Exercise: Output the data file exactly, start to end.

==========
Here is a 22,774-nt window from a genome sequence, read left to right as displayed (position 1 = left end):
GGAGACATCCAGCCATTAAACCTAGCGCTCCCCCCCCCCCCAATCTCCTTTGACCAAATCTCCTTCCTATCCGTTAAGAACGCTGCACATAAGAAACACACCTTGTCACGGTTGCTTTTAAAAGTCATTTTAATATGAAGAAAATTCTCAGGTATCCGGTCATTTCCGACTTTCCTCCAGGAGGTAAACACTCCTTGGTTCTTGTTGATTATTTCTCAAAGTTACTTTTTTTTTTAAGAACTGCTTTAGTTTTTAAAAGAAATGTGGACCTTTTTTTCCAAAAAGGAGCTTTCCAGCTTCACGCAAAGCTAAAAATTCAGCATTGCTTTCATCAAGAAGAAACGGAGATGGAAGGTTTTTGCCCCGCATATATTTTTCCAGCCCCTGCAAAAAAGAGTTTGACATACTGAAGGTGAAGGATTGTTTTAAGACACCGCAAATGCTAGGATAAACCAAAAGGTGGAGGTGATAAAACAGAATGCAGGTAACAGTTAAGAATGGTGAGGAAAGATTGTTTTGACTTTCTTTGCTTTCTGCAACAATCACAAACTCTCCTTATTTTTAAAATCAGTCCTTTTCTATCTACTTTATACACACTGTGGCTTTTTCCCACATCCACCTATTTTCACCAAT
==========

Here is a 22,774-nt window from a genome sequence, read left to right as displayed (position 1 = left end):
GGAGACATCCAGCCATTAAACCTAGCGCTCCCCCCCCCCCCAATCTCCTTTGACCAAATCTCCTTCCTATCCGTTAAGAACGCTGCACATAAGAAACACACCTTGTCACGGTTGCTTTTAAAAGTCATTTTAATATGAAGAAAATTCTCAGGTATCCGGTCATTTCCGACTTTCCTCCAGGAGGTAAACACTCCTTGGTTCTTGTTGATTATTTCTCAAAGTTACTTTTTTTTTTAAGAACTGCTTTAGTTTTTAAAAGAAATGTGGACCTTTTTTTCCAAAAAGGAGCTTTCCAGCTTCACGCAAAGCTAAAAATTCAGCATTGCTTTCATCAAGAAGAAACGGAGATGGAAGGTTTTTGCCCCGCATATATTTTTCCAGCCCCTGCAAAAAAGAGTTTGACATACTGAAGGTGAAGGATTGTTTTAAGACACCGCAAATGCTAGGATAAACCAAAAGGTGGAGGTGATAAAACAGAATGCAGGTAACAGTTAAGAATGGTGAGGAAAGATTGTTTTGACTTTCTTTGCTTTCTGCAACAATCACAAACTCTCCTTATTTTTAAAATCAGTCCTTTTCTATCTACTTTATACACACTGTGGCTTTTTCCCACATCCACCTATTTTCACCAAT